But others could see that their own good experiences were in some ways dependent on unjust social arrangements, or on bad experiences for others. Some white people recognized that their happy memories of childhood included a black housekeeper who was always available to them because she couldn’t be available to her children.

Put it all together and you have a confluence of circumstances that tells a pretty good story for how both the US and the UK have gotten to now and what it really means to make a country great again. Of course, like others, I don’t have answers of how to combat this, but understanding what we’re up against is the first step.

June 24, 2016 // This post is about: , , ,

Unanticipated Effects

I really like this story of the unanticipated effects of the printing press from Steven Johnson:

Once people started to read, and once books were in circulation, very quickly the population of Europe realized that they were farsighted. This is interestingly a problem that hadn’t occurred to people before because they didn’t have any opportunity to look at tiny letter forms on a page, or anything else that required being able to use your vision at that micro scale. All of a sudden there is a surge in demand for spectacles. Europe is awash in people who were tinkering with lenses, and because of their experimentation, they start to say, “Hey, wait. If we took these two lenses and put them together, we could make a telescope. And if we take these two lenses and put them together, we could make a microscope.” Almost immediately there is this extraordinary scientific revolution in terms of understanding and identifying the cell, and identifying the moons of Jupiter and all these different things that Galileo does. So the Gutenberg press ended up having this very strange effect on science that wasn’t about the content of the books being published.

As I’ve established here, I’m a big McLuhan fan, and this is pretty good evidence that the effect of the medium is often much more important than the specific message. 

December 22, 2014 // This post is about: , , , , , ,

Curiosity Kills

I’m a sucker for all quotes about how one thing or another was going to ruin society. Most of these are about media, but I couldn’t help myself when I saw this one about curiosity from an article on The American Scholar:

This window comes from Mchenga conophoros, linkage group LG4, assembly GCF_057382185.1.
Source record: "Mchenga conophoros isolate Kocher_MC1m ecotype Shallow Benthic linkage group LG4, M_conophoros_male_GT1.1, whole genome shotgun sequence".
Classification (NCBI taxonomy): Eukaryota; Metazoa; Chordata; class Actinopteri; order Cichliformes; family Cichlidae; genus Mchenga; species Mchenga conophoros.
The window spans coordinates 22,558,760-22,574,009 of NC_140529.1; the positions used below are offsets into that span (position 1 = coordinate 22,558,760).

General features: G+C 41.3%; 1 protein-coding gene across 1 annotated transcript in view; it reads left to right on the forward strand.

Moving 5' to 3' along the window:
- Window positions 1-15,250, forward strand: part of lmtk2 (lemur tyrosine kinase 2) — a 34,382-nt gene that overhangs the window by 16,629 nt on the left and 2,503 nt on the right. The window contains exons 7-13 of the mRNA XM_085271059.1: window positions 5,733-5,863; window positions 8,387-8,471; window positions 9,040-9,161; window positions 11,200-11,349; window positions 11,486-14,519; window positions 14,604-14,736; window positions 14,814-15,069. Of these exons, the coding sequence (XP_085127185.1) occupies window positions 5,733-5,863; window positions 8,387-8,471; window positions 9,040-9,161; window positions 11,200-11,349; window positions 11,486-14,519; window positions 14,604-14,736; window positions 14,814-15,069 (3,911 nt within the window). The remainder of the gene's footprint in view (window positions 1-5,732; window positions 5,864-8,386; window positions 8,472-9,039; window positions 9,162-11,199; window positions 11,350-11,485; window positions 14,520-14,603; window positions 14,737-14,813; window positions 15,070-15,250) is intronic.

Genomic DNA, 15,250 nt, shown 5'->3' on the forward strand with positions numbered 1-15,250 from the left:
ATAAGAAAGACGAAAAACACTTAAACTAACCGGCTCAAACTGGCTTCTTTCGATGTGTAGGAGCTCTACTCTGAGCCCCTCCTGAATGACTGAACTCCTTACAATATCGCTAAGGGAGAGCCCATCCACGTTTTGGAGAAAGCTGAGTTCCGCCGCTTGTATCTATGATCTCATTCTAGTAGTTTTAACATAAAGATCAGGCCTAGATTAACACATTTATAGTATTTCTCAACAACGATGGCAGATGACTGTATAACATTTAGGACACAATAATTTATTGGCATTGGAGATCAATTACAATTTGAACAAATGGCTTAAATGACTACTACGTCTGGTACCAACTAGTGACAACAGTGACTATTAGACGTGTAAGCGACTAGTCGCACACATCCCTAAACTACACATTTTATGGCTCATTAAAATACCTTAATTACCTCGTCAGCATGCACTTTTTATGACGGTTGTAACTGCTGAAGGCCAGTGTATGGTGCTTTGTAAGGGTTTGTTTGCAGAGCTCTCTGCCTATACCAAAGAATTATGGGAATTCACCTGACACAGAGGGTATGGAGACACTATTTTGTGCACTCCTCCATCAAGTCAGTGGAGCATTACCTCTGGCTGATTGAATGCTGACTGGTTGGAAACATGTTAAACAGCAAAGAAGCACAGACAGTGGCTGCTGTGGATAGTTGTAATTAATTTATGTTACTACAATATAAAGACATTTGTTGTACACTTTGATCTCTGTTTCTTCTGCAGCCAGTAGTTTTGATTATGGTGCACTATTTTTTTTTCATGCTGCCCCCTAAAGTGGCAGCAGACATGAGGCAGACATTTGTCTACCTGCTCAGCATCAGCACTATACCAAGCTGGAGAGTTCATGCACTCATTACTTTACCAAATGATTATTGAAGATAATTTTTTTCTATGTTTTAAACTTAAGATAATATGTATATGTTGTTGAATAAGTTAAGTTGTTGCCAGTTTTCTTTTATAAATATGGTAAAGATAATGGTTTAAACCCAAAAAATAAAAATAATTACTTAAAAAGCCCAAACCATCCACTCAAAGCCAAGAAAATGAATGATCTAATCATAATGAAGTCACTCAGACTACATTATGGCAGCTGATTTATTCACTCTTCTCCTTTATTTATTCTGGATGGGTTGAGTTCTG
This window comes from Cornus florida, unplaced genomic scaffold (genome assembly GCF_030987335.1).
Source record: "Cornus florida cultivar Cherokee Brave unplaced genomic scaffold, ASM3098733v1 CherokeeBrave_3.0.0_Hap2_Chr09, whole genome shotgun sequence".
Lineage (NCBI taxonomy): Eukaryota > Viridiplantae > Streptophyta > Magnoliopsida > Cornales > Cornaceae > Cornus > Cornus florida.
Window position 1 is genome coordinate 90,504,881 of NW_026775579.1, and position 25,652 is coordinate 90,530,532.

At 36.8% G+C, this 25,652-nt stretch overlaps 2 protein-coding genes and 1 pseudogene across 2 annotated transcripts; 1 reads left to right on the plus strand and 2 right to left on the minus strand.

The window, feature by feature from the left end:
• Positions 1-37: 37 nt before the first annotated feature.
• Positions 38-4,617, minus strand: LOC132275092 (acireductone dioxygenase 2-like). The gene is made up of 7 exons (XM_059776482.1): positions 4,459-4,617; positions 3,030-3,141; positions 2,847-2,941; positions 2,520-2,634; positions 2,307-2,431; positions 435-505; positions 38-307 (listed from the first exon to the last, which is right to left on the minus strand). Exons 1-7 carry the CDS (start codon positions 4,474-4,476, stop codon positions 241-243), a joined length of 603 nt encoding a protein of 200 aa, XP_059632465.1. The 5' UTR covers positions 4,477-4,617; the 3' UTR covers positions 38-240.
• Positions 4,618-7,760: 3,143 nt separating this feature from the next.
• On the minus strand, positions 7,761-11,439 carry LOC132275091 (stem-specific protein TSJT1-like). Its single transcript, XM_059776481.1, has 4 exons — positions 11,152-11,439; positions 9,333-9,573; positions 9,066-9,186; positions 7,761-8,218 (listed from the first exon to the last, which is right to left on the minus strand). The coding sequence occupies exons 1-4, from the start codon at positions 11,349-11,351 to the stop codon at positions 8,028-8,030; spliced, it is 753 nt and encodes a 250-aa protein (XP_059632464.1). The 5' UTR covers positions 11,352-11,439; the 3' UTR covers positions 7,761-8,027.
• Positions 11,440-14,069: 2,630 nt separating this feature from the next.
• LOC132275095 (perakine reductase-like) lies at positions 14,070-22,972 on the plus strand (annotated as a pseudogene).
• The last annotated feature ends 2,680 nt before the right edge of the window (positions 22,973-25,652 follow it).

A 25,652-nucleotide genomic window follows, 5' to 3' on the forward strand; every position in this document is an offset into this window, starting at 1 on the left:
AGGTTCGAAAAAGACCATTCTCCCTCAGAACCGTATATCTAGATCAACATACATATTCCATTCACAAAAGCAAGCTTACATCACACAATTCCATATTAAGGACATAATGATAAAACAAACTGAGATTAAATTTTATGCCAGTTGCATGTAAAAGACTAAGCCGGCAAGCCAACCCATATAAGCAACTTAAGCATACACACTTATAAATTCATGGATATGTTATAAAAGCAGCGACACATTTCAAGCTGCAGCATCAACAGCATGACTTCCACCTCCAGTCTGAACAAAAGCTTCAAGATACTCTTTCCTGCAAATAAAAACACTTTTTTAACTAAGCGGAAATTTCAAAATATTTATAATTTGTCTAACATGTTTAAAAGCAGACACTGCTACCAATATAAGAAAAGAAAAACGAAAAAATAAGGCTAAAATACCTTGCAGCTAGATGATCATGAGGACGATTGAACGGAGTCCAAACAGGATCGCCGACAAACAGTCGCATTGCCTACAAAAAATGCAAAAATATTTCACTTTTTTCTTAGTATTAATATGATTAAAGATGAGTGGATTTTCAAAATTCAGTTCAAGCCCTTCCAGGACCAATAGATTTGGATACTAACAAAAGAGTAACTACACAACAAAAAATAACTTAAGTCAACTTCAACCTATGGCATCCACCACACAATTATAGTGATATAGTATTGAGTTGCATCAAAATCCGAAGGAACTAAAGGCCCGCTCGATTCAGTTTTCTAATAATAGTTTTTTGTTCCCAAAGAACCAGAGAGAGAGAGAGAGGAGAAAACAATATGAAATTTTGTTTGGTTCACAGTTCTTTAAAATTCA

Specific methods aside, critics argued that unregulated curiosity led to an insatiable desire for novelty—not to true knowledge, which required years of immersion in a subject. Today, in an ever-more-distracted world, that argument resonates. In fact, even though many early critics of natural philosophy come off as shrill and small-minded, it’s a testament to Ball that you occasionally find yourself nodding in agreement with people who ended up on the “wrong” side of history.

I actually think it would be pretty great to collect all these in a big book … A paper book, of course.

August 8, 2013 // This post is about: , ,

Technology Advances Backwards

I really love this quote which came from an article Umberto Eco wrote about Wikileaks by way of this very excellent recap of a talk by the head of technology at the Smithsonian Cooper-Hewitt National Design Museum:

I once had occasion to observe that technology now advances crabwise, i.e. backwards. A century after the wireless telegraph revolutionised communications, the Internet has re-established a telegraph that runs on (telephone) wires. (Analog) video cassettes enabled film buffs to peruse a movie frame by frame, by fast-forwarding and rewinding to lay bare all the secrets of the editing process, but (digital) CDs now only allow us quantum leaps from one chapter to another. High-speed trains take us from Rome to Milan in three hours, but flying there, if you include transfers to and from the airports, takes three and a half hours. So it wouldn’t be extraordinary if politics and communications technologies were to revert to the horse-drawn carriage.

August 5, 2013 // This post is about: , , ,